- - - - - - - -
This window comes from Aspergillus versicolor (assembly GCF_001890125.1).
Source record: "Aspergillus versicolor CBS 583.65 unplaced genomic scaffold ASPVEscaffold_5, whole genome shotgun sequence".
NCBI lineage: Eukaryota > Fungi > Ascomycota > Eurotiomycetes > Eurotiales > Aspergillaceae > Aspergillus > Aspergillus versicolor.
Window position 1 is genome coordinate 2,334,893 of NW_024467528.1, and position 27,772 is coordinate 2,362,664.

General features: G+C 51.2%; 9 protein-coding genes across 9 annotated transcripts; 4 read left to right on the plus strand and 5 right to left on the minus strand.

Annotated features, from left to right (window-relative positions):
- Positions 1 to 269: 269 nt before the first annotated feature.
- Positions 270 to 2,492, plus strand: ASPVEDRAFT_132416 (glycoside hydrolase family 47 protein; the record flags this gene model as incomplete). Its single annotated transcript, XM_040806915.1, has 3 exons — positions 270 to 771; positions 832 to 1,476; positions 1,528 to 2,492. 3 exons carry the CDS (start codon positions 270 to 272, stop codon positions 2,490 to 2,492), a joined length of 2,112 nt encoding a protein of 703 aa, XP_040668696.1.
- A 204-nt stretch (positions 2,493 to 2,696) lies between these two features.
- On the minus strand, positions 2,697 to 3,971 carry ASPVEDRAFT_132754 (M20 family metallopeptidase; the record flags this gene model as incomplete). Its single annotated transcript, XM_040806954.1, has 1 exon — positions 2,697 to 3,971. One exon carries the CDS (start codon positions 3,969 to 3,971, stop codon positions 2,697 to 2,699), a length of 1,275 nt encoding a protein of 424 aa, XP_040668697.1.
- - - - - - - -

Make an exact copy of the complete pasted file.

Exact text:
This window comes from Aspergillus versicolor (assembly GCF_001890125.1).
Source record: "Aspergillus versicolor CBS 583.65 unplaced genomic scaffold ASPVEscaffold_5, whole genome shotgun sequence".
NCBI lineage: Eukaryota > Fungi > Ascomycota > Eurotiomycetes > Eurotiales > Aspergillaceae > Aspergillus > Aspergillus versicolor.
Window position 1 is genome coordinate 2,334,893 of NW_024467528.1, and position 27,772 is coordinate 2,362,664.

General features: G+C 51.2%; 9 protein-coding genes across 9 annotated transcripts; 4 read left to right on the plus strand and 5 right to left on the minus strand.

Annotated features, from left to right (window-relative positions):
- Positions 1 to 269: 269 nt before the first annotated feature.
- Positions 270 to 2,492, plus strand: ASPVEDRAFT_132416 (glycoside hydrolase family 47 protein; the record flags this gene model as incomplete). Its single annotated transcript, XM_040806915.1, has 3 exons — positions 270 to 771; positions 832 to 1,476; positions 1,528 to 2,492. 3 exons carry the CDS (start codon positions 270 to 272, stop codon positions 2,490 to 2,492), a joined length of 2,112 nt encoding a protein of 703 aa, XP_040668696.1.
- A 204-nt stretch (positions 2,493 to 2,696) lies between these two features.
- On the minus strand, positions 2,697 to 3,971 carry ASPVEDRAFT_132754 (M20 family metallopeptidase; the record flags this gene model as incomplete). Its single annotated transcript, XM_040806954.1, has 1 exon — positions 2,697 to 3,971. One exon carries the CDS (start codon positions 3,969 to 3,971, stop codon positions 2,697 to 2,699), a length of 1,275 nt encoding a protein of 424 aa, XP_040668697.1.